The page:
Tuesday, March 21, 2006

Synthetic phonics again

Tim Worstall writes on the government's decree that reading must be taught by synthetic phonics in every school in the country:

My objection is that it's made into the law of the land. Whether to use it or not as a method. If we are to still regard teachers as professionalss then we should actually employ them as such. Fine, you're a qualified professional person. We trust you. Get on with it. This sort of level of detailed instruction is simply insanely prescriptive, to insist, by law, on a specific method of tuition from the centre.
He might have added that the more things are prescribed from the centre, the less new recruits to the profession can even imagine making such decisions for themselves. The result is the demoralised and rather immature teaching profession we see today.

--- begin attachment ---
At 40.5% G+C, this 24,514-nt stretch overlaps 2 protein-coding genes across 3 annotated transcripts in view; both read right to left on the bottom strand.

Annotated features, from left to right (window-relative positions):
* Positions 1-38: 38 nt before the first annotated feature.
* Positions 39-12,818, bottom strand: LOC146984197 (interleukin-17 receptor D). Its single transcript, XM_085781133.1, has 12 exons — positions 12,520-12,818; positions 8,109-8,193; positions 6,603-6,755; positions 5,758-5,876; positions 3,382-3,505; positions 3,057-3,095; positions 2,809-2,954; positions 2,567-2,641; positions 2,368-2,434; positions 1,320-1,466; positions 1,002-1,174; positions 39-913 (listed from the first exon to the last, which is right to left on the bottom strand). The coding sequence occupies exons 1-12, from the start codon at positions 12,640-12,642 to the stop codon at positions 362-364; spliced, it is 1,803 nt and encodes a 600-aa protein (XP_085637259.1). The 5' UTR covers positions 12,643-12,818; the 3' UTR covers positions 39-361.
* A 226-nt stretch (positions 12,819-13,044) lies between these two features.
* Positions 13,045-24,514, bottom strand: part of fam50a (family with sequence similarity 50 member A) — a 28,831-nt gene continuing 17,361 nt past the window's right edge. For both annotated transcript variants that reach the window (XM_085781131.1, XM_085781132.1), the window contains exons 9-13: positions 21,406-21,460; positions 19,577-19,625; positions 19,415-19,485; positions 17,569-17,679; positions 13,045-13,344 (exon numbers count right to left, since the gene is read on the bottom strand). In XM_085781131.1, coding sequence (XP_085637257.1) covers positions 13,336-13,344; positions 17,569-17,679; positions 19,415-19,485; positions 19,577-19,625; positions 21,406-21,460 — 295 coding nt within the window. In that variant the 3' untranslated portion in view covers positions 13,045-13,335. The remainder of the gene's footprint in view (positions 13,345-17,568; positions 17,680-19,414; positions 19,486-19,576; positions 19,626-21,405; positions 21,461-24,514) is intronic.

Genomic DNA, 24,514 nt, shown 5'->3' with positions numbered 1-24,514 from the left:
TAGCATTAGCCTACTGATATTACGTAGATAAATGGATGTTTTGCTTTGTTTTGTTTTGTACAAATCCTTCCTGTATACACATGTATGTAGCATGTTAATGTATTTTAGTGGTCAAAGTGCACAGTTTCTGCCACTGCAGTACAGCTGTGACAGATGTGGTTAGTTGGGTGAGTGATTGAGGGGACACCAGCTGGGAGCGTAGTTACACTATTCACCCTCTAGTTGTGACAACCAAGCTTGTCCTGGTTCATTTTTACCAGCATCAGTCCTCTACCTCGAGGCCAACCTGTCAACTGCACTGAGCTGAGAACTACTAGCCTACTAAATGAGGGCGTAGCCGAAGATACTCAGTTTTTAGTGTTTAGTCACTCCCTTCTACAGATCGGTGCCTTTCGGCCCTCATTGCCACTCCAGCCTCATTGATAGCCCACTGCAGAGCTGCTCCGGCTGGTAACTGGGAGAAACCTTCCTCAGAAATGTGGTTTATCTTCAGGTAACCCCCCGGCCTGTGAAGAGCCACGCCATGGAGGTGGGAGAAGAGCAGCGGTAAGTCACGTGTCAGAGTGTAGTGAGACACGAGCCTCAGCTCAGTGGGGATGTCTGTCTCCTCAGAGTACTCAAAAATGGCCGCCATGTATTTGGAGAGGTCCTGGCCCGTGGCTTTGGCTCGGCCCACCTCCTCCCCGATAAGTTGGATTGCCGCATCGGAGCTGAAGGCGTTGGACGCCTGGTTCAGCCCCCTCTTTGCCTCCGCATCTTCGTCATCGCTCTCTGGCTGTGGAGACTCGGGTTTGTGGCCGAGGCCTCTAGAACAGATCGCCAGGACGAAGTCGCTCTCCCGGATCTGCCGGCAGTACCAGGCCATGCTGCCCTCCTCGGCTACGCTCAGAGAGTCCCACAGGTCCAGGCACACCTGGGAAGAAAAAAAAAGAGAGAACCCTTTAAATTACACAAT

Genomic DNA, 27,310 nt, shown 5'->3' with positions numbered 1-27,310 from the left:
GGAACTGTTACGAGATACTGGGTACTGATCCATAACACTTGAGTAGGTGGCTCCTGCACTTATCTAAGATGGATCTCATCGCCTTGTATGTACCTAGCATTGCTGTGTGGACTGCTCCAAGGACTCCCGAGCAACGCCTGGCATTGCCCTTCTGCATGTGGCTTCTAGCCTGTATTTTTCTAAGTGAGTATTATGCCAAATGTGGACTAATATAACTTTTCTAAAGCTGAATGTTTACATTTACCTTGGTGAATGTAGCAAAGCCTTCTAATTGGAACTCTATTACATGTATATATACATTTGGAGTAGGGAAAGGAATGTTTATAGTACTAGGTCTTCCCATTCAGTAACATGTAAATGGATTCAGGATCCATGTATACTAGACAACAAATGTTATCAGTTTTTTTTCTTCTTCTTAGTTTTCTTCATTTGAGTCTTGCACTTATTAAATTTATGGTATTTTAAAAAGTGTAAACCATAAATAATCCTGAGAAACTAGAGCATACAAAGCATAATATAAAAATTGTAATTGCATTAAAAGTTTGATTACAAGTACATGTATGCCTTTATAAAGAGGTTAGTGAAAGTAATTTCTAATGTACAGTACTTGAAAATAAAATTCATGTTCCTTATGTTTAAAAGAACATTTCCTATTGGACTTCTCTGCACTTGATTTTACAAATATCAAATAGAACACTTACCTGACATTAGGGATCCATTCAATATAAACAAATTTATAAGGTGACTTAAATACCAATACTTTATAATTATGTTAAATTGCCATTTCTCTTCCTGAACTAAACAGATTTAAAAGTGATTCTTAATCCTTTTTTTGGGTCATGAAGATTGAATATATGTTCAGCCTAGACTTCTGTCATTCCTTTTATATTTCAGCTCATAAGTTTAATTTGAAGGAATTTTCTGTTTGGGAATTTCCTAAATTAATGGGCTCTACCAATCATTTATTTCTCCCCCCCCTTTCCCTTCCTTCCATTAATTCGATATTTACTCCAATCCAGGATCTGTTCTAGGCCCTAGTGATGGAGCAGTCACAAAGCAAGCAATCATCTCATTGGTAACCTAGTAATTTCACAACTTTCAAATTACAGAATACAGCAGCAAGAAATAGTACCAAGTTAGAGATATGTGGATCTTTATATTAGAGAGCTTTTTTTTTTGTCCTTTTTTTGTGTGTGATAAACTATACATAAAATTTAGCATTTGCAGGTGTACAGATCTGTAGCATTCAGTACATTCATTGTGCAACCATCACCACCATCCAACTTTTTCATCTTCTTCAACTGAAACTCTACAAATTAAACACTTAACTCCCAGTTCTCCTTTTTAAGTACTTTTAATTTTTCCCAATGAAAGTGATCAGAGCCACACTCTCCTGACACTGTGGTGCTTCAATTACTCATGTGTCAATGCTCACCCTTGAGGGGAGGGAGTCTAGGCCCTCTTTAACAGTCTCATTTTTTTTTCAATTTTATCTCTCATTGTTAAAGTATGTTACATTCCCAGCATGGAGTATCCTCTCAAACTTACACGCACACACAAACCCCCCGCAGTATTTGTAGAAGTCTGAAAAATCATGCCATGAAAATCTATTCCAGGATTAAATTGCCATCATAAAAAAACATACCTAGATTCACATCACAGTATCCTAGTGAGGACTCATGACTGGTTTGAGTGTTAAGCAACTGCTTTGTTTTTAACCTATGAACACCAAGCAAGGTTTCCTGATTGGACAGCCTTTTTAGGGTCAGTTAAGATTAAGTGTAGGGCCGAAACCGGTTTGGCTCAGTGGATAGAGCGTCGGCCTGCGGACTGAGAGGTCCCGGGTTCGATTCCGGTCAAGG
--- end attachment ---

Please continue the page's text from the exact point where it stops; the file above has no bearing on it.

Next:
There: an opinion.

One of the odd effects of the virus I have had for the past couple of weeks has been that I have not been able to form an opinion about anything. I must be on the mend.


Iain said...

It does strike me that someone is going to make a mint out of the text book deal. I wonder who?

Isaac Eiland-Hall said...

It occurs to me that while synthetic phonics might be very good, the best method to teach depends on both the teacher and the child. A teacher might have a knack for teaching a particular technique, and a child might 'get' one method more than another. It is odd that the government thinks it can micro-manage such a subtle decision all the way from Westminster.,